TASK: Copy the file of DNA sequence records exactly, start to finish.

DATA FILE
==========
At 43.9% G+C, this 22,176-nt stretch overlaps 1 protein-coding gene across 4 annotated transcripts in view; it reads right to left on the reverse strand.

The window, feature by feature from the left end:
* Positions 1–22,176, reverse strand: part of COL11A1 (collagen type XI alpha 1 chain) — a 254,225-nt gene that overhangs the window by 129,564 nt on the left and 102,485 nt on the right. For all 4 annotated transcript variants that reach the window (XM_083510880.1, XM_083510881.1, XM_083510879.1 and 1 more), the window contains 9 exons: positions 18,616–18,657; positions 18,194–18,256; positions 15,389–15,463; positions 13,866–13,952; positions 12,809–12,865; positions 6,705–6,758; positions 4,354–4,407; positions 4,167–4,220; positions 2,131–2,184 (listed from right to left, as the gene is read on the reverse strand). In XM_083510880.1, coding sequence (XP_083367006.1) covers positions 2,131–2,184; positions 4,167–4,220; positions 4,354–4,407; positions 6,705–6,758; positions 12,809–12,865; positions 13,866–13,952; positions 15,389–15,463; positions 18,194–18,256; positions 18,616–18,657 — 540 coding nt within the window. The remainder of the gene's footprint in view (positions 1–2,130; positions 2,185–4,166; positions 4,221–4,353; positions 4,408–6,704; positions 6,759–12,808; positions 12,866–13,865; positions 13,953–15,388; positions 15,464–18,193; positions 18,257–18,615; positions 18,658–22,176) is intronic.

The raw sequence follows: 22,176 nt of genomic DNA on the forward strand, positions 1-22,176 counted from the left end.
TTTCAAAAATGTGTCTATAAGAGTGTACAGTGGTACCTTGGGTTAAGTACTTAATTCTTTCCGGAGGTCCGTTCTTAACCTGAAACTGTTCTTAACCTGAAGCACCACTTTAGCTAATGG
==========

At 43.9% G+C, this 22,176-nt stretch overlaps 1 protein-coding gene across 4 annotated transcripts in view; it reads right to left on the reverse strand.

The window, feature by feature from the left end:
* Positions 1–22,176, reverse strand: part of COL11A1 (collagen type XI alpha 1 chain) — a 254,225-nt gene that overhangs the window by 129,564 nt on the left and 102,485 nt on the right. For all 4 annotated transcript variants that reach the window (XM_083510880.1, XM_083510881.1, XM_083510879.1 and 1 more), the window contains 9 exons: positions 18,616–18,657; positions 18,194–18,256; positions 15,389–15,463; positions 13,866–13,952; positions 12,809–12,865; positions 6,705–6,758; positions 4,354–4,407; positions 4,167–4,220; positions 2,131–2,184 (listed from right to left, as the gene is read on the reverse strand). In XM_083510880.1, coding sequence (XP_083367006.1) covers positions 2,131–2,184; positions 4,167–4,220; positions 4,354–4,407; positions 6,705–6,758; positions 12,809–12,865; positions 13,866–13,952; positions 15,389–15,463; positions 18,194–18,256; positions 18,616–18,657 — 540 coding nt within the window. The remainder of the gene's footprint in view (positions 1–2,130; positions 2,185–4,166; positions 4,221–4,353; positions 4,408–6,704; positions 6,759–12,808; positions 12,866–13,865; positions 13,953–15,388; positions 15,464–18,193; positions 18,257–18,615; positions 18,658–22,176) is intronic.

The raw sequence follows: 22,176 nt of genomic DNA on the forward strand, positions 1-22,176 counted from the left end.
TTTCAAAAATGTGTCTATAAGAGTGTACAGTGGTACCTTGGGTTAAGTACTTAATTCTTTCCGGAGGTCCGTTCTTAACCTGAAACTGTTCTTAACCTGAAGCACCACTTTAGCTAATGG